Who’s Driving The Bus? - Sound & Video Contractor

Who’s Driving The Bus?

Well, maybe everybody is. In the past, particularly in display technology, product development was driven largely by innovations made for professional or commercial use. Conventional wisdom at that time was high-quality products were needed to help set high-quality production standards in the broadcast industry. In recent years, though, the industry has shifted, and product innovation is driven largely by the consumer market segment. And the reasons? Consumers today tend to be more technically savvy, as well as expecting a higher level of production value in entertainment. And most importantly, they represent a significantly larger purchasing segment than the professional or commercial markets do.
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Who’s Driving The Bus?

Apr 17, 2006 8:00 AM

Well, maybe everybody is. In the past, particularly in display technology, product development was driven largely by innovations made for professional or commercial use. Conventional wisdom at that time was high-quality products were needed to help set high-quality production standards in the broadcast industry. In recent years, though, the industry has shifted, and product innovation is driven largely by the consumer market segment. And the reasons? Consumers today tend to be more technically savvy, as well as expecting a higher level of production value in entertainment. And most importantly, they represent a significantly larger purchasing segment than the professional or commercial markets do.

According to the Consumer Electronics Association (CEA), HDTV displays will outsell analog units by 89 percent in 2006, with a total unit sales figure of 15.9 million and an estimated revenue of more than $23 billion. In 2005, DTV sales grew 60 percent, accounting for $17 billion in revenue. CEA attributes the growth to increased popularity as well as declining prices for LCD and plasma displays. LCD TV sales represented four million units (about $3 billion), and plasma displays accounted for close to $4 billion in sales (almost two million units).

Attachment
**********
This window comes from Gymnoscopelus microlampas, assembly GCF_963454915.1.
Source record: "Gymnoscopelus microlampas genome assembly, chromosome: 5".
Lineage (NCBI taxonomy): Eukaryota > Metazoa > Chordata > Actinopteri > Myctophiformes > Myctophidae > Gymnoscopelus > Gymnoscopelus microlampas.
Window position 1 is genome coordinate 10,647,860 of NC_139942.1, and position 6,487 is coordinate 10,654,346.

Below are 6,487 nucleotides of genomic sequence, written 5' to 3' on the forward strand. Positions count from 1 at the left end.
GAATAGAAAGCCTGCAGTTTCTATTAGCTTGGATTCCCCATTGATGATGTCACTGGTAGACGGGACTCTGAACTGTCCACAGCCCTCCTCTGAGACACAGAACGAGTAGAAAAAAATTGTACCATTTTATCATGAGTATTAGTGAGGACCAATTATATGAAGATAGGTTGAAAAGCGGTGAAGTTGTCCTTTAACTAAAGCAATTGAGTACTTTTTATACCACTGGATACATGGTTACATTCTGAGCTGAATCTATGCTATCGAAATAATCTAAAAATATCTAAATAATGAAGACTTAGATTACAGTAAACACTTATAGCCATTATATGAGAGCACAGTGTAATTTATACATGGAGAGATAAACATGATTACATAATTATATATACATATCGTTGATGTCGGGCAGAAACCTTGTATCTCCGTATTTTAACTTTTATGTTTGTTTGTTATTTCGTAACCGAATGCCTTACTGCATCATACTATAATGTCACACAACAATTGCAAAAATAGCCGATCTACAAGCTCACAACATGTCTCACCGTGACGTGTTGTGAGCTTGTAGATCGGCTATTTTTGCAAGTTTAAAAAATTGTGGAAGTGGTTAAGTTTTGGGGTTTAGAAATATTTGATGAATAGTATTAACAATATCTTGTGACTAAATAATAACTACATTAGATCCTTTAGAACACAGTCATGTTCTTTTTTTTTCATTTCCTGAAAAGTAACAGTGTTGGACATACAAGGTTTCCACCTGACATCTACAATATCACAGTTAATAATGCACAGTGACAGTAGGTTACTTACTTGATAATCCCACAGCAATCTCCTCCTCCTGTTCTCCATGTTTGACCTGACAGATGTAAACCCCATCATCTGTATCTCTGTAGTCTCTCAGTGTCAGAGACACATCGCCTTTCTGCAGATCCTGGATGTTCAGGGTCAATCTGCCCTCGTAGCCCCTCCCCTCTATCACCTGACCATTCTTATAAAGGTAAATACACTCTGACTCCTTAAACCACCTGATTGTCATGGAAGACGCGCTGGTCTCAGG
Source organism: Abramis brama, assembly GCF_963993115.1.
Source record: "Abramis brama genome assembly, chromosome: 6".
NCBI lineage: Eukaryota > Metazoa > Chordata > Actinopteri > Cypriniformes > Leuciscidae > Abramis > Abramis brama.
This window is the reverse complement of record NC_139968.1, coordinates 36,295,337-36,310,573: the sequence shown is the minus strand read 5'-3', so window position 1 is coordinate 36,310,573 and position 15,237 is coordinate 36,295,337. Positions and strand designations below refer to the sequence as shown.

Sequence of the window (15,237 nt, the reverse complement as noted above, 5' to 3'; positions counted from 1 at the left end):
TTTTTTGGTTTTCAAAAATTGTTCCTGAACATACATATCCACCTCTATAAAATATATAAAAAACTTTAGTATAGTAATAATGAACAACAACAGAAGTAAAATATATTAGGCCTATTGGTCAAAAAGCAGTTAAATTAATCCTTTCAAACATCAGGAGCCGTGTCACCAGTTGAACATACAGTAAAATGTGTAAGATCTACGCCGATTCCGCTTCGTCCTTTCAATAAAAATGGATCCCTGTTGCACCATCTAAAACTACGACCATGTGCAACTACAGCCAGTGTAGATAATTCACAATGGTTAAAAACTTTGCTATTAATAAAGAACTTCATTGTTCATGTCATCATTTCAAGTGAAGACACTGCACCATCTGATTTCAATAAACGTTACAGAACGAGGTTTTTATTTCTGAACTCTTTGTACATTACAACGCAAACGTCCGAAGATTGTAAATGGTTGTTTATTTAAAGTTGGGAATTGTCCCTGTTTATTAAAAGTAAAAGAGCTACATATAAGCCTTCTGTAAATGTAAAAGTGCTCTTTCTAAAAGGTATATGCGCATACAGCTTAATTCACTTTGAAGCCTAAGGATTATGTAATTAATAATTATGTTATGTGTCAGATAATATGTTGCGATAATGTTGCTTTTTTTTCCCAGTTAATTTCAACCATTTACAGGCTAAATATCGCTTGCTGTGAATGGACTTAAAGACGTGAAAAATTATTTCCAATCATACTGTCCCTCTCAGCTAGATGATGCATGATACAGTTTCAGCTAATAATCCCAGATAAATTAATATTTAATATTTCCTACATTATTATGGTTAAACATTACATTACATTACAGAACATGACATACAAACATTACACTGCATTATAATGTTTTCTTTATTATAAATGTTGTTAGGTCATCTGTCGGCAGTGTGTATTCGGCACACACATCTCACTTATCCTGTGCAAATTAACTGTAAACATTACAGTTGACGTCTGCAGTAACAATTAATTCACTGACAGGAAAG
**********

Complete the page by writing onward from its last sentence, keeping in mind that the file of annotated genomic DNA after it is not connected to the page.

With that kind of buying power it’s easy to see how the consumer segment can fuel the development of flat-panel displays.

A 2004 survey by InfoComm International states that the professional AV industry produced $11.5 billion in product sales. And display sales accounting for 40 percent of that figure. The survey also projected an annual industry growth rate of 9.6 percent over the following five years.

The recent International Consumer Electronics Show (CES) welcomed more than 150,000 attendees and more than 2,500 exhibitors, and took up 1.67 million net square feet of exhibit space. It is undoubtedly one of the larger conventions to hit Las Vegas annually.

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